Bumblefoot (infection)

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Bumblefoot in a guinea pig

Bumblefoot (ulcerative pododermatitis) is a common bacterial infection and inflammatory reaction that occurs on the feet of birds, rodents, and rabbits.[1] It is caused by bacteria, namely strains of Staphylococcus, Pseudomonas and Escherichia coli (E. coli), with S. aureus being the most common cause of the infection.[1] The aforementioned opportunistic bacteriae occur naturally in the animal's surrounding environment and infection occurs when one, or a combination of strains, enters the body through a scrape or cut in the skin.[2] Bumblefoot can take various forms, but it usually looks like an abscess-like swelling with a central dark-colored scab that may or may not ooze.[3] Sometimes this swollen bump contains pus or cottage cheese-like material.[3] Alternately, the swelling could contain a hard lump[3] when these materials harden, or if the abscess becomes impacted with substrate (e.g. soil, straw, etc.)[3] Bumblefoot may also present as redness, swelling, small red sores, and depending upon severity and length of time with the condition, there may be lesions, cracks, or discoloration.[2] Lameness puts more weight-bearing duty on an animal’s strong leg(s); this leads to excessive pressure being placed on the good foot (or feet) which increases the chance of an abrasion occurring that could develop a bumblefoot infection.[2] Consequently, in cases of lameness, the good leg(s) should be examined for potentail cuts and infections.[2] Overweight animals are more at risk of developing bumblefoot for the same reason; their extra weight causes excessive pressure on their feet.[2] However, the infection can usually be attributed to poor husbandry practices,[1][4] and is therefore much more likely to occur in captive animals than in those in the wild. Ulcerative pododermatitis is referred to as "sore hocks" when it affects a rabbit and "bumblefoot" when it affects a bird.[1] The terms "sore hocks" and "bumblefoot" are used interchangeably when describing ulcerative pododermatitis in rodents.[1]


Bumblefoot on birds of prey[edit]

Bumblefoot is, perhaps, the largest cause of referral of birds of prey to a veterinary surgeon.[citation needed] Bumblefoot on birds of prey can be put into three broad types of the infection. In the first type, a small reddened area, or sometimes a small shiny patch, can be seen on the foot. This is mostly caused by inappropriate perching (or perching for too long), or less likely, by badly fitted furniture, such as jesses that are too small. The second type is more serious, where an infection has penetrated the skin. The third type involves the bird having a severe distortion of the contours of the foot and/or the toes, resulting in considerable damage to the foot. A bird suspected of suffering from any degree of bumblefoot should be assessed by an avian vet and prescribed antibiotics if deemed necessary.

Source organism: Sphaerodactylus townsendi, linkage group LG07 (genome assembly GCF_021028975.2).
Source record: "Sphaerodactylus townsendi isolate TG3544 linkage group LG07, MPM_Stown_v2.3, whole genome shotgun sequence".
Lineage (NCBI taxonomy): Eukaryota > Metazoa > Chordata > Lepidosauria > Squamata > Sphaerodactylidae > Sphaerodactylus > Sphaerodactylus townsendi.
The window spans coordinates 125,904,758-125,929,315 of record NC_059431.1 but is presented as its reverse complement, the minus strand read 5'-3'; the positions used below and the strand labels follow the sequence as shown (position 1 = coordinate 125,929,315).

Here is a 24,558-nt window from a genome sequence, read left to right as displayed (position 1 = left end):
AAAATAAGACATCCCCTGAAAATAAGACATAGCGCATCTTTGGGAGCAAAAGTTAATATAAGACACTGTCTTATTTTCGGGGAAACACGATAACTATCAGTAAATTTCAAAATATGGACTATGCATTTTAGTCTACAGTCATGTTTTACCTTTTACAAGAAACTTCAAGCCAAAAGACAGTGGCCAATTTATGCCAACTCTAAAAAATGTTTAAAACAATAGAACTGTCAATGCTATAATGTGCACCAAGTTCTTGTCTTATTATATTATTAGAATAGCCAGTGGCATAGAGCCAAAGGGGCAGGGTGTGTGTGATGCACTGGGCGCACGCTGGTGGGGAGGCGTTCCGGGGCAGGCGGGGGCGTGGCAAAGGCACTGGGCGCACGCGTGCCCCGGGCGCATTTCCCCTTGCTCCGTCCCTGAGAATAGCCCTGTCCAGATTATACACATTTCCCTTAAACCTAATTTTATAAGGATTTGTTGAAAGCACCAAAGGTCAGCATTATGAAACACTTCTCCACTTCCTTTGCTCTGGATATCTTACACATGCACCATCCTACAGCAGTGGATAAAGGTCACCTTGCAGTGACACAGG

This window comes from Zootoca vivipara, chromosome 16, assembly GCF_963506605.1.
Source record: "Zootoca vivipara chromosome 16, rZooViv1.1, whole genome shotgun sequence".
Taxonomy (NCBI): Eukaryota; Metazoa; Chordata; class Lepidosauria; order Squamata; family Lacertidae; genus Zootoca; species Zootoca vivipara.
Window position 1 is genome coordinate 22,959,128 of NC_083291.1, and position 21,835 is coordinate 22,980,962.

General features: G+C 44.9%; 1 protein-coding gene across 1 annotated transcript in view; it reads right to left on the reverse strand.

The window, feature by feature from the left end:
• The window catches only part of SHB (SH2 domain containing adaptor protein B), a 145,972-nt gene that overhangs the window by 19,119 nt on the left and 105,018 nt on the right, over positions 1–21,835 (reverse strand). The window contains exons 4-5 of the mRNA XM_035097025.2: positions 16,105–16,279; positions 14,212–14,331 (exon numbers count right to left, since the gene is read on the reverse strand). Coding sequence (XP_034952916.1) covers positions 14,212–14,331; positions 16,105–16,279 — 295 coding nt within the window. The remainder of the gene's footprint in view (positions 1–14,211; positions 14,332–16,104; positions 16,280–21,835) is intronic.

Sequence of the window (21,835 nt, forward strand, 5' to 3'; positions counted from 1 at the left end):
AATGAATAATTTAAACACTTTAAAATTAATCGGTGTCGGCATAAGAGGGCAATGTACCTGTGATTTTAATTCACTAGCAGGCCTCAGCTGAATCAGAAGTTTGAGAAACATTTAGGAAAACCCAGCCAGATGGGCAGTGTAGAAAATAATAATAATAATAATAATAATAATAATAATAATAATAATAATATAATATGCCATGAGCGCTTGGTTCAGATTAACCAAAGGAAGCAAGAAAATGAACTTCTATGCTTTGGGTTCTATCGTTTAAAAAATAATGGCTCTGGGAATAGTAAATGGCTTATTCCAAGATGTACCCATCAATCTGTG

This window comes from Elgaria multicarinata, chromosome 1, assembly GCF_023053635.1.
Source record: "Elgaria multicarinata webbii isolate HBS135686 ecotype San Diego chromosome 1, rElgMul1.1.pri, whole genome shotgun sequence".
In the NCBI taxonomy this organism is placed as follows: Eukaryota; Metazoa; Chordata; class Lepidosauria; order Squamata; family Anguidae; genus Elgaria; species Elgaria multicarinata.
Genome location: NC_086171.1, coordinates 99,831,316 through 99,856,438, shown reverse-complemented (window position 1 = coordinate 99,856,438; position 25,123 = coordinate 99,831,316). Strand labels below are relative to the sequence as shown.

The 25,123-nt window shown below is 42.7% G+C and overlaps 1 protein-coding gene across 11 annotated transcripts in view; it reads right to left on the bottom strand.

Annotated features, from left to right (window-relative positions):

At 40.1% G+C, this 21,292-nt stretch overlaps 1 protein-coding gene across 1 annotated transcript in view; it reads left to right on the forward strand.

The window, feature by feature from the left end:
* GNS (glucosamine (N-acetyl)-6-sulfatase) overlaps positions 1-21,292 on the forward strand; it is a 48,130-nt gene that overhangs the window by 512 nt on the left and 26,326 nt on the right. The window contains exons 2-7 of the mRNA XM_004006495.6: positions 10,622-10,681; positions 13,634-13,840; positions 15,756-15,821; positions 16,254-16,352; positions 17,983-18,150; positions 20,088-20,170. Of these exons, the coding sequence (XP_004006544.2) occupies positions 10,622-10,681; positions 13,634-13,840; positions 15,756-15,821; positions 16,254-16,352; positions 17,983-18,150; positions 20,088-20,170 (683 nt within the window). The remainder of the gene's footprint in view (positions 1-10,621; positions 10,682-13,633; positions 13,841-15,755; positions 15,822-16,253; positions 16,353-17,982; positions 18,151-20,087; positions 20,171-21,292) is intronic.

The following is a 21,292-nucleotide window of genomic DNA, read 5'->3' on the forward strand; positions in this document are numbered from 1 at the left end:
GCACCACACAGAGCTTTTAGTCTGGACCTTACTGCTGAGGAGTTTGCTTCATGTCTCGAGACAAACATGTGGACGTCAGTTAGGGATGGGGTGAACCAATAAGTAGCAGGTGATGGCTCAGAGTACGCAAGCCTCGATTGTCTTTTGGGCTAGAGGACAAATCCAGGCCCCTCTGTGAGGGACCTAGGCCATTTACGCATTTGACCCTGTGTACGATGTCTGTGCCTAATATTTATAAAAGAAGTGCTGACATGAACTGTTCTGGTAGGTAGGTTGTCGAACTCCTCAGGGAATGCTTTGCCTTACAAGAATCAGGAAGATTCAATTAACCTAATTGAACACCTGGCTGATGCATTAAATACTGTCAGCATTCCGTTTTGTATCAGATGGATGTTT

Bumblefoot in poultry and waterfowl[edit]

Bumblefoot is a common infection for domesticated poultry and waterfowl such as chickens, ducks and quail. Due to constant walking on hard, rough, or sharp surfaces, birds can develop small wounds on the bottom of their feet.[4] These wounds are very susceptible to infection by opportunistic bacterial pathogens, chiefly Staphylococcus aureus.[4] Treatment often requires opening the wound to drain the pus, soaking it in epsom salts, and antibiotic treatment and local application of the antiseptic povidone-iodine as local dressing.

Bumblefoot in penguins[edit]

In 2016, thermography was used to identify and evaluate bumblefoot lesions in 67 captive penguins from three species.[5]

Etymology[edit]

Bumblefoot is so named because of the characteristic "bumbles"[citation needed] or lesions, as well as swelling of the foot pad, symptomatic of an infection. Topical antiseptics in addition to oral or injected antibiotics may be used to combat the infection, which if left untreated may be fatal.[6]

References[edit]

  1. ^ a b c d e Blair, Jennifer (2013). "Bumblefoot: A Comparison of Clinical Presentation and Treatment of Pododermatitis in Rabbits, Rodents and Birds". In Fisher, Peter G. (ed.). Select Topics in Dermatology. Veterinary Clinics of North America: Exotic Animal Practice. 16. Elsevier Health Sciences. pp. 715–736. doi:10.1016/j.cvex.2013.05.002. ISBN 978-0-323-18876-0. ISSN 1094-9194. PMID 24018034.
  2. ^ a b c d e Pitesky, Maurice (Spring 2014). "The Dirt on Bumblefoot" (PDF). Chicken Whisperer magazine. AcreAgeLife.com. Retrieved 2 September 2021.
  3. ^ a b c d Pesaturo, Janet. "Bumblefoot treatment". www.OurOneAcreFarm.com. Janet Pesaturo. Retrieved 2 September 2021.
  4. ^ a b c Pitesky, Maurice (2 August 2016). "The Dirt on Bumblefoot". Acreage Life. Heartland Communications Group. Archived from the original on 29 May 2018. Retrieved 20 March 2017.
  5. ^ Duncan, Ann E.; Torgerson-White, Lauri L.; Allard, Stephanie M.; Schneider, Tom (1 June 2016). "An Evaluation of Infrared Thermography for Detection of Bumblefoot (Pododermatitis) in Penguins". Journal of Zoo and Wildlife Medicine. 47 (2): 474–485. doi:10.1638/2015-0199.1. PMID 27468019. S2CID 41847620.
  6. ^ McArthur, Jan (July–August 1998). "Ulcerative Pododermatitis... AKA Bumblefoot & Squeaky". Rat & Mouse Gazette. Rat & Mouse Club of America. Retrieved 29 July 2006.

Further reading[edit]

  • Ford, Emma (1992). Falconry; Art and Practice. Cassell & Co. pp. 39–40.